Published: 08:00, 24 May 2021
| Updated: 09:06, 24 May 2021
A 61-year-old woman who has battled breast cancer was forced to delay vital reconstruction surgery after breaking her elbow on a popular walkway.
She was diagnosed with breast cancer in 2017 and had been due to self-isolate the following day before having the surgery when the incident happened in October. She had left the Mind charity shop and was heading to Specsavers.
However, since then, the shopping centre has changed hands and is now run by Murray Commercial Limited on behalf of Duc Khai London Limited.
It took over from Savills who had been running it on behalf of previous owners Catalyst Capital.
Mrs Harper, who is trying to claim compensation and had already had reconstruction surgery delayed last March due to the coronavirus pandemic, shared her experience on social media. She says 20 other people have contacted her to say they have had similar falls there.
She says it was raining when she fell but she is unsure if she slipped on water that had come out of the drain.
She said: “The reconstruction surgery was due to be done again two weeks after this fall and I ended up having surgery on my arm instead.
“So I still have not had it done because my arm is still not good enough, really.
“I have got to have good upper-body strength because it is quite big surgery and there will be a big recovery period afterwards.
“Also I don’t know, mentally, how I'll cope because it has been a traumatic period, really. I wasn’t counting on having such a bad break.
"I was preparing for this major surgery that had already been cancelled once. I was getting myself completely psyched up for self-isolating for two weeks.
"This was a big surgery I was going to have. I was trying to get myself, mentally, strong.
"Then I found myself in hospital having different surgery and, obviously, my reconstruction surgery was cancelled. I still can’t have it done because I can’t use my arm properly.
"When you get out of bed, you need your upper-body strength and I haven’t got it still.
"I can’t do my pilates classes because I can’t lean on my arm, either."
Mrs Harper, who is retired, had to be helped off the ground after the fall which also left her foot badly bruised.
The ambulance service was called, although she says they advised her either to get a taxi or the bus to hospital.
On the fall itself, she added: "It was extremely painful. The operation wasn’t great and it took me a really long time to get over that.
"I think I was in Tunbridge Wells Hospital for five days. I had to wait quite a long time for my surgery because of Covid.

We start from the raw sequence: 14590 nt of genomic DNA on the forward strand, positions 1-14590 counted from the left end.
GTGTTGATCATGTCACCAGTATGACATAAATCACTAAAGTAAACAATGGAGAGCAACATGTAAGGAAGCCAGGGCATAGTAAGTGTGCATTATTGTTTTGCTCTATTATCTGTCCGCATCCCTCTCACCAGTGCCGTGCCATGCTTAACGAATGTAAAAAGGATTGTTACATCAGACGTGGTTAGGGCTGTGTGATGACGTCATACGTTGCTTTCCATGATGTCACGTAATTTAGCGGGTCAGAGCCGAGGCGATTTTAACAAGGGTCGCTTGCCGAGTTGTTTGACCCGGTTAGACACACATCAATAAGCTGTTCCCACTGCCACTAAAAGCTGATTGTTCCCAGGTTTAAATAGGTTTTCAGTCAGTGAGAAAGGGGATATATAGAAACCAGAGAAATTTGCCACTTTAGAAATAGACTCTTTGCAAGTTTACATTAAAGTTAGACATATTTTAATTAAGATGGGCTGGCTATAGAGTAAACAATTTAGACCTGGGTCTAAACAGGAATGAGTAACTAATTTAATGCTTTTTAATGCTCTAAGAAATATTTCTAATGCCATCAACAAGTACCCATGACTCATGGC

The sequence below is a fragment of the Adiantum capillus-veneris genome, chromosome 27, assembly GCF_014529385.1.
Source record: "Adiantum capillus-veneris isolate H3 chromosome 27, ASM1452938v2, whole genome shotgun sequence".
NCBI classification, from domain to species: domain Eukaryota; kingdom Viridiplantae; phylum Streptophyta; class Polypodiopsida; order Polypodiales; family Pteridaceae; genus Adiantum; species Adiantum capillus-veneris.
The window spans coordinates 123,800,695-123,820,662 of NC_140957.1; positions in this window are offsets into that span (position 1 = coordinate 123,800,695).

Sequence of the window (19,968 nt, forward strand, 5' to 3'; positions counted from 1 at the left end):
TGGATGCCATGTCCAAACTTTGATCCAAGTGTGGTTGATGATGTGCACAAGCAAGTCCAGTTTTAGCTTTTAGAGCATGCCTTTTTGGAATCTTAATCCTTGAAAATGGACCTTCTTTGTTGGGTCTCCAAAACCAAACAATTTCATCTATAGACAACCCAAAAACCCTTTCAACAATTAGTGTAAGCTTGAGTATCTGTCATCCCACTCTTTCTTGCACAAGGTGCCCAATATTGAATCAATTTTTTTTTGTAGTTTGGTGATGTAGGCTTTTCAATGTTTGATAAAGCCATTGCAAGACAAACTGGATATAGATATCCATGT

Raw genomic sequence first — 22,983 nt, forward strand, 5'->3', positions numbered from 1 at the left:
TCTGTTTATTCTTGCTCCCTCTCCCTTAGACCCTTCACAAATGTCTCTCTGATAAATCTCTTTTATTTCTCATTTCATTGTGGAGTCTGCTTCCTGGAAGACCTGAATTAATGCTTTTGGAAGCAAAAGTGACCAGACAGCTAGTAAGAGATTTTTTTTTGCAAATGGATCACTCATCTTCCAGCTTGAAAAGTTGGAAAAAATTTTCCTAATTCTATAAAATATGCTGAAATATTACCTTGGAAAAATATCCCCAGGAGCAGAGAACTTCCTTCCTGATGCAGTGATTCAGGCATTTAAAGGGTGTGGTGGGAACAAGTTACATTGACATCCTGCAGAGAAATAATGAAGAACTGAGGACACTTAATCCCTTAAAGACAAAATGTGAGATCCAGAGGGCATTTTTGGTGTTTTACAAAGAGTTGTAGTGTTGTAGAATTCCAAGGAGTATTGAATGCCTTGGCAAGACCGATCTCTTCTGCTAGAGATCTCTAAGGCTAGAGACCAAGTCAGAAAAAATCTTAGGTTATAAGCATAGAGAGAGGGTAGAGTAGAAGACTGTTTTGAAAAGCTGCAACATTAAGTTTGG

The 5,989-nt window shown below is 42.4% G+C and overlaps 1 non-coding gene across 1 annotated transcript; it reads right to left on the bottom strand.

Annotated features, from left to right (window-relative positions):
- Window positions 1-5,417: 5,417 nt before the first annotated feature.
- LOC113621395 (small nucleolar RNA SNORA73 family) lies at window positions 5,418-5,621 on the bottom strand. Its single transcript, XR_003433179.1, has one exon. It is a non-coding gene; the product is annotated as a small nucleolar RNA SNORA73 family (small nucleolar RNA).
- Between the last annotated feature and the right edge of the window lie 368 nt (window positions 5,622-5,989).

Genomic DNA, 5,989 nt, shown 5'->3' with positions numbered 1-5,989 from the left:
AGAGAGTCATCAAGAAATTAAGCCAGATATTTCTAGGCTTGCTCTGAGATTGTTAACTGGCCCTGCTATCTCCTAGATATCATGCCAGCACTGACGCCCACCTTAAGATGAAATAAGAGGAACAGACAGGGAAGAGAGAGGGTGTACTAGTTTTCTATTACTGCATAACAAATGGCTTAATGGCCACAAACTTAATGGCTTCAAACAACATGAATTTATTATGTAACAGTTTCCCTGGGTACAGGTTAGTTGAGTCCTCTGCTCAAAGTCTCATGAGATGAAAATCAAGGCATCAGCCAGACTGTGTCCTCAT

"It was just horrible."
Matt Boughton (Con), a Tonbridge and Malling councillor, admits the issue needs to be resolved.
“Water on the floor in Angel Walk is a hazard for everyone and there must be changes to prevent any more accidents here,” he said.
“I’ve been working with Murray Commercial, and I'm pleased it has made the area tidier than it was previously since it took on management of Angel Walk.
“However, this problem must be resolved and I look forward to hearing how it will do this.”
Mrs Harper said: “It is quite obvious, from speaking to lots of people now, that there was an issue.
“That is why they have put down anti-slip strips through the walkway. But on the outer bit, they haven’t.
“It is very dangerous. One of the witnesses from my accident has, within the last few weeks, slipped himself when he came out of the Mind shop.
"It has been a traumatic period....."
"He was helping to load a van and he went over. It is just crazy.
“I suppose, you could say I was lucky. I wasn’t, really, because I now have a deformed arm where I broke my elbow so badly.
“But somebody will end up falling so badly that it could be fatal.
“I went down so hard.
“I have had two people say to me they thought they fell because of the shoes they had on their feet but, no, quite obviously, it is a serious issue because so many people have come forward.”
Mrs Harper also thanked the staff at Mind who helped her after he fall.
James Bacon, a director of Murray Commercial Limited, who took over management of the site in November, says he had been unaware of Mrs Harper's fall and said: “The most important thing for me is to maintain a clean and safe centre.”
Mr Bacon says they have also worked to improve pest control and get rid of pigeon droppings.
He added: “The centre needs to appeal to customers, tenants and prospective tenants alike.”
Previous owners Catalyst Capital were approached for comment but would only confirm that they sold ownership of the shopping centre to Croydon-based Duc Khai London Limited on November 5.